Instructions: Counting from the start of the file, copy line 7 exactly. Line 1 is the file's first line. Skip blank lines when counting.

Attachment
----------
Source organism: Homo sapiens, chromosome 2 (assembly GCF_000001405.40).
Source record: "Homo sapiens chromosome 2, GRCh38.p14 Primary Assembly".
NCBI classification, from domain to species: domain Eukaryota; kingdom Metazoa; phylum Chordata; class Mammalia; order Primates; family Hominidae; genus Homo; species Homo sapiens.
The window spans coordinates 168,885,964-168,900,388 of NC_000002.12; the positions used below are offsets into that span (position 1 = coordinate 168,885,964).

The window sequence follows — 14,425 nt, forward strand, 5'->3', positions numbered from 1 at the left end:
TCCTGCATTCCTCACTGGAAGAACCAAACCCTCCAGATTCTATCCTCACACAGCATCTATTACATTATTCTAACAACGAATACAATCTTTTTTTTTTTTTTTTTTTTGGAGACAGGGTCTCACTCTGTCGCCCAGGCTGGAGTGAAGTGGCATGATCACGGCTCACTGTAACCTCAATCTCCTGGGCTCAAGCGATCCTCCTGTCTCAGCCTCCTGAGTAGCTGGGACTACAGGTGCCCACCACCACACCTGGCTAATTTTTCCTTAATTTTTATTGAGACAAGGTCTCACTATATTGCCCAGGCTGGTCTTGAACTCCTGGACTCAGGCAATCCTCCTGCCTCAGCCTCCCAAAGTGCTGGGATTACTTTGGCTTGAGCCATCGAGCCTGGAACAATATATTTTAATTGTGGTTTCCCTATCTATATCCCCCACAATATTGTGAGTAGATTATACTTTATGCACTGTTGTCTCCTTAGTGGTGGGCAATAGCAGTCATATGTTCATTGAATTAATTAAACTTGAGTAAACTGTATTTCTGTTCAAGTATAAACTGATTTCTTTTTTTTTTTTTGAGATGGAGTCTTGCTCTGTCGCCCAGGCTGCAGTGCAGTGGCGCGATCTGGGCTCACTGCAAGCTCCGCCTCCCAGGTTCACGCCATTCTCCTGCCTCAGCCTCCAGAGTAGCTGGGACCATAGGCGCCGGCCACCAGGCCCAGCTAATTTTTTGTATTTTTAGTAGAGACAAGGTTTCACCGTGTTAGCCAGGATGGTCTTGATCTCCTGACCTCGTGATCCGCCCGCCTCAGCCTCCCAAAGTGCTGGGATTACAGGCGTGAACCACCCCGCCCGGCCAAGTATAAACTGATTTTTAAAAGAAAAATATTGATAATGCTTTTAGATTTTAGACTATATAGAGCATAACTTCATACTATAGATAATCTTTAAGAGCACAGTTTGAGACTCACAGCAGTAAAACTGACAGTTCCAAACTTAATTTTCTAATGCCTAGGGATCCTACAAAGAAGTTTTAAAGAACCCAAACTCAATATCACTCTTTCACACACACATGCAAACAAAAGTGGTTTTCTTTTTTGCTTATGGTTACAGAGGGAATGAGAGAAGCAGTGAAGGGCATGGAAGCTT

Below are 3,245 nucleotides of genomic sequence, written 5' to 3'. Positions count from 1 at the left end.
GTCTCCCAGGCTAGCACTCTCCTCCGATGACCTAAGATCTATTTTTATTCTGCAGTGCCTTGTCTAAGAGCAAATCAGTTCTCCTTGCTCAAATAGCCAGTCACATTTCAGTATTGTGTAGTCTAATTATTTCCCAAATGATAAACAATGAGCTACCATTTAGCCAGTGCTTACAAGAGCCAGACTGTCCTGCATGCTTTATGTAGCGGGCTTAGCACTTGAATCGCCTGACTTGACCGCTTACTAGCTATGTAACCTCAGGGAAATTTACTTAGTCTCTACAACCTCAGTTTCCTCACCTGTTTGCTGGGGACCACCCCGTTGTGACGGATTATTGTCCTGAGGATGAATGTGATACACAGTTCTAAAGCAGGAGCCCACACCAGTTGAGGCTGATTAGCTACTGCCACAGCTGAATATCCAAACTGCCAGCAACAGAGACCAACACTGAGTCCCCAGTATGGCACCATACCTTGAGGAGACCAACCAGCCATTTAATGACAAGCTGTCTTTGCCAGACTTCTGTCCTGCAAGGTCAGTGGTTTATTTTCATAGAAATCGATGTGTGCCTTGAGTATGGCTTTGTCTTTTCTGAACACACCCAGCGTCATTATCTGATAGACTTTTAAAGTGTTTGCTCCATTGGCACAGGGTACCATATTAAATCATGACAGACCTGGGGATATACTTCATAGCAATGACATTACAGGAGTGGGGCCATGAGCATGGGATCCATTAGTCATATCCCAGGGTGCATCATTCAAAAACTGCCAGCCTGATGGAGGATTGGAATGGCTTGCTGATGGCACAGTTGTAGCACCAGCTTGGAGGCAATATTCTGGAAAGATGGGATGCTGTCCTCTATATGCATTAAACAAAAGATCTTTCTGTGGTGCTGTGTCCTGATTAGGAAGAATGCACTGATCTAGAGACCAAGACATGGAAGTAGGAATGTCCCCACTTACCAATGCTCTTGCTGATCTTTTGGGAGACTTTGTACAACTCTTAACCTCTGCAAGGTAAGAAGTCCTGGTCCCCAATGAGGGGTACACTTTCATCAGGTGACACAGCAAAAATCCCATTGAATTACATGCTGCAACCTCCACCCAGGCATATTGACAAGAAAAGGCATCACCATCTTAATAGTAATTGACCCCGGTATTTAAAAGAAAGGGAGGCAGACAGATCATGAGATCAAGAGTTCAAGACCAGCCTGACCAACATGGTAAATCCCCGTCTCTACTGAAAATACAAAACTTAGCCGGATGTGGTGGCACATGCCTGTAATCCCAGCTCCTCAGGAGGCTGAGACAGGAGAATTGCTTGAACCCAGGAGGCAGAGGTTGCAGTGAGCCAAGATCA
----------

Below are 3,245 nucleotides of genomic sequence, written 5' to 3'. Positions count from 1 at the left end.